to them around that time so they should not be that picky going into a stronger hive.
 

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Well, I am definitely pushing the limits, as I just grafted some larvae in today. I was going to be finished a 2 weeks ago, but I had a rogue queen emerge and tear down all but one cell. I was so bummed out because I was vigilant (or so I thought) with shaking all the bees off of each frame and double checking. But there it was, staring me in the face when I did the forensic breakdown; that one bloody cell. The good news/bad news is the emerged queen was pretty tore up from fighting with other queens and/or tearing the cells down. Her wings were knackered, and there was no way she was even going to able to fly. So I took the one remaining cell left, got rid of miss tatters, and popped in the cell. Fingers crossed.

The reason I decided to do another round this late in the game is because my yard close to the coast is still raising decent amounts of drone brood + it's a strong colony and I thought, "What the heck?!" I'll have to feed consistently whichever nucs make it, but it will be worth it for 4-5 nucs. We shall see...
 

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Discussion Starter · #14 ·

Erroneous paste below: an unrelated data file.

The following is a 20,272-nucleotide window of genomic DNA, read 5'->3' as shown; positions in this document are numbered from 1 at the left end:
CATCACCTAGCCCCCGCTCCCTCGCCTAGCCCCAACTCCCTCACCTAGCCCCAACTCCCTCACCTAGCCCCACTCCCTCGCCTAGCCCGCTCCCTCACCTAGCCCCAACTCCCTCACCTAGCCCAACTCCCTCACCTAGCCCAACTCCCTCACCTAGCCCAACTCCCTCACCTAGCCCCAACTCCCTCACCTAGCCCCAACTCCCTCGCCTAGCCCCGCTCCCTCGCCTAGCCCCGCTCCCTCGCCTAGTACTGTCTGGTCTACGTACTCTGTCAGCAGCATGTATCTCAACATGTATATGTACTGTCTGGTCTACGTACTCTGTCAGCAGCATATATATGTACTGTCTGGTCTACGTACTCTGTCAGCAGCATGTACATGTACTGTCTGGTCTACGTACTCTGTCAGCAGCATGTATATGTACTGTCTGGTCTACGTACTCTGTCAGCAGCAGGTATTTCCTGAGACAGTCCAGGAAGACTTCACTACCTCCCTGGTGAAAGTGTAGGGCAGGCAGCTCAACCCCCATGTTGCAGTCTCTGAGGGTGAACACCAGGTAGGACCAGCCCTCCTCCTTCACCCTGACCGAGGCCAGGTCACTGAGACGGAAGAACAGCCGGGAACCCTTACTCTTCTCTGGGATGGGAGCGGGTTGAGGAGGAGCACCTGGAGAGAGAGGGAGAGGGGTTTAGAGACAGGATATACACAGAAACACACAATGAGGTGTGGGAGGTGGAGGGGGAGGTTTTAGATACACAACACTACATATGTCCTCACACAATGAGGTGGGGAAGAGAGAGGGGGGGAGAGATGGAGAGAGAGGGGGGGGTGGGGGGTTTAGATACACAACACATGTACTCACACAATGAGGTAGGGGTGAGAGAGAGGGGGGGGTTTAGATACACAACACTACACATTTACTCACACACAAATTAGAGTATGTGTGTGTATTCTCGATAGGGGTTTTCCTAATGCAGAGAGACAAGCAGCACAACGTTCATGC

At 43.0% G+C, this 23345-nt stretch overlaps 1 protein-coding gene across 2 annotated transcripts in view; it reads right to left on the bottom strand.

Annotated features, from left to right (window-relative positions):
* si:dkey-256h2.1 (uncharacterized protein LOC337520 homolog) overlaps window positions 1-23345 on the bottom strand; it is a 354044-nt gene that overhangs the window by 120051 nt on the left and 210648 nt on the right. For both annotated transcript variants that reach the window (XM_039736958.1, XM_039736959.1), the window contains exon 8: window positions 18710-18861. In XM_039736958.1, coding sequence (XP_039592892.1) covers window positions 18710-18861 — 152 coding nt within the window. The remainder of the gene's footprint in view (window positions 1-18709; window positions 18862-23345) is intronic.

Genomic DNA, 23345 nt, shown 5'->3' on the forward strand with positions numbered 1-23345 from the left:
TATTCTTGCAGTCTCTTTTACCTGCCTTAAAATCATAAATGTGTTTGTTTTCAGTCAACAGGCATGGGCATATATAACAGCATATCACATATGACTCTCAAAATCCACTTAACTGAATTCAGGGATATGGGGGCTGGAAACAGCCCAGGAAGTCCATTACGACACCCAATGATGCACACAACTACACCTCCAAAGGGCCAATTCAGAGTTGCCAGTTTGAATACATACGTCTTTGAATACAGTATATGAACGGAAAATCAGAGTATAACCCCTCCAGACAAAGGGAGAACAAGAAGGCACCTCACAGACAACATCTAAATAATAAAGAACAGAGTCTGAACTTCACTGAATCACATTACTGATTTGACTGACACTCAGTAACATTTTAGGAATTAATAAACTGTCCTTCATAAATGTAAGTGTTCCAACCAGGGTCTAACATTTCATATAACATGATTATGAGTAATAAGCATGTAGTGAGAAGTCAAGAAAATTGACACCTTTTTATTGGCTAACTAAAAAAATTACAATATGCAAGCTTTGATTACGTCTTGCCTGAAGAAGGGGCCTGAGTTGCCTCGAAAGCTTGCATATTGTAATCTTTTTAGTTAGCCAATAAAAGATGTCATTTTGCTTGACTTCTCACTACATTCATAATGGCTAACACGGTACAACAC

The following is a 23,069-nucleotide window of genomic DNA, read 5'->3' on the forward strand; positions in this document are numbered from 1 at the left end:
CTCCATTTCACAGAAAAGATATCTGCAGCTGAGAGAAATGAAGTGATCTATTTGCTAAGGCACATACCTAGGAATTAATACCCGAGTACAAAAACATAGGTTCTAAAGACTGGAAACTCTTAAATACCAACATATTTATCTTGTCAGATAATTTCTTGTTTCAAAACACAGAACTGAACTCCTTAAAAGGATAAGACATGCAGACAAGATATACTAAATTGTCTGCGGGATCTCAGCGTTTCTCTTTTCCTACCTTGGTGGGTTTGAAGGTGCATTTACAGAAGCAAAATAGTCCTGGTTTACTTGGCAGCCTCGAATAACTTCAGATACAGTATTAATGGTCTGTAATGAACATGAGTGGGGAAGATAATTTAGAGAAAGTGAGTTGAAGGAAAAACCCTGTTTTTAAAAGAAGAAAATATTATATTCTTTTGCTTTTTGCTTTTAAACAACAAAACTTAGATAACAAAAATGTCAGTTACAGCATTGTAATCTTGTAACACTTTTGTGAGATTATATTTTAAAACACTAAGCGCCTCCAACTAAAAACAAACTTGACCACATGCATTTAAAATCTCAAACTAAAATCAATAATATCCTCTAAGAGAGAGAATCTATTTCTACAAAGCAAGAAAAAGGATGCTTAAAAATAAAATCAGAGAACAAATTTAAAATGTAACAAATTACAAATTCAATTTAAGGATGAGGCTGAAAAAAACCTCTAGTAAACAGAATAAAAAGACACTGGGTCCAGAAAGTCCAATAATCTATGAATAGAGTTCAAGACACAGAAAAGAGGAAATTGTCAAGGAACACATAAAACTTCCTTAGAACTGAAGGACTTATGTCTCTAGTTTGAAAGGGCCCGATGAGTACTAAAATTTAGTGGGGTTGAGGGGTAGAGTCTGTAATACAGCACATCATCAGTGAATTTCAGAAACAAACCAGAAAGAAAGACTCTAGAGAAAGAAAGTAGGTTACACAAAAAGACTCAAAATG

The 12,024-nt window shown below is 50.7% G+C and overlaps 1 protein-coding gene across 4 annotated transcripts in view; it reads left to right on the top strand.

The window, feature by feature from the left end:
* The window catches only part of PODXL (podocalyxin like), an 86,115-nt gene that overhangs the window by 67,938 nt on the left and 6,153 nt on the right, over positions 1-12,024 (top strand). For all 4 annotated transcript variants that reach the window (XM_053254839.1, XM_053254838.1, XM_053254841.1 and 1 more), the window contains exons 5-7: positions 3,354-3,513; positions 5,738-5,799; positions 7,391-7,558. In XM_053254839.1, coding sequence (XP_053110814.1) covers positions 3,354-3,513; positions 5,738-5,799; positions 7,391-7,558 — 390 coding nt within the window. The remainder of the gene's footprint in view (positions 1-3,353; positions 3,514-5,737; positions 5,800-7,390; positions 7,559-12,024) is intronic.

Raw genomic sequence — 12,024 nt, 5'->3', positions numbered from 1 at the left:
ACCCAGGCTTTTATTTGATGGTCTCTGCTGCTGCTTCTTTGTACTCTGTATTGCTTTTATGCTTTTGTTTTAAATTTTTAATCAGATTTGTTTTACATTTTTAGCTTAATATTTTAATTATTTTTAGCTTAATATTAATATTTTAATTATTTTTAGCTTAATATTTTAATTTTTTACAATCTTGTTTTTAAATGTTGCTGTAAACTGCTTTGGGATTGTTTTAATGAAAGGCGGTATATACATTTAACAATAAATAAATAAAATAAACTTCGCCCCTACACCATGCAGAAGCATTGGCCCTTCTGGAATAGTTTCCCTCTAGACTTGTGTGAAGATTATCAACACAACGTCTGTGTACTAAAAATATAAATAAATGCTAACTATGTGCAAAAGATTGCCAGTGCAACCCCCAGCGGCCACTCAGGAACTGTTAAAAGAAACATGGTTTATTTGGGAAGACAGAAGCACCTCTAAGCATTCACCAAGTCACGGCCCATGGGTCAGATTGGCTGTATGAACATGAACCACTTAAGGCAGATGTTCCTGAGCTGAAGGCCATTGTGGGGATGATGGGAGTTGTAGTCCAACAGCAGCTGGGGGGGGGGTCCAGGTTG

I never have a rogue queen emerge to kill my q cells. To prevent that from happening I took the capped
frames of bees into a cell builder after I found the original laying queen. I will make my graft on day 4 but on day 2 I will inspect these frames to
see if they make any qc. Usually they do and I have the option to remove them. But I think there is still time
to make some good queens so feed them more. I am done for now. And looking forward to the coming mid Spring to graft
some more on the flow.
 

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Discussion Starter · #16 ·
How long are your queens lasting on average?
I don't know because they usually got replaced by the bees when they are old around 2-3 years. I had a 3rd year
old queen that she was laying drones instead of the regular workers so I replaced her while she was still laying.
Since I have extra grafted queens I will replace them myself every year at the early Spring and late Fall here. Young after the
solstice queens are the most prolific that they will lay late into the Fall when resources are available here. This will provide some
good young bees to overwinter with.
This year I'm changing to the Cordovan genetics so we will see. I like to keep the exceptional queens that are both
gentle and productive. Just replaced an Italian queen that is not too gentle that her workers like to fly out when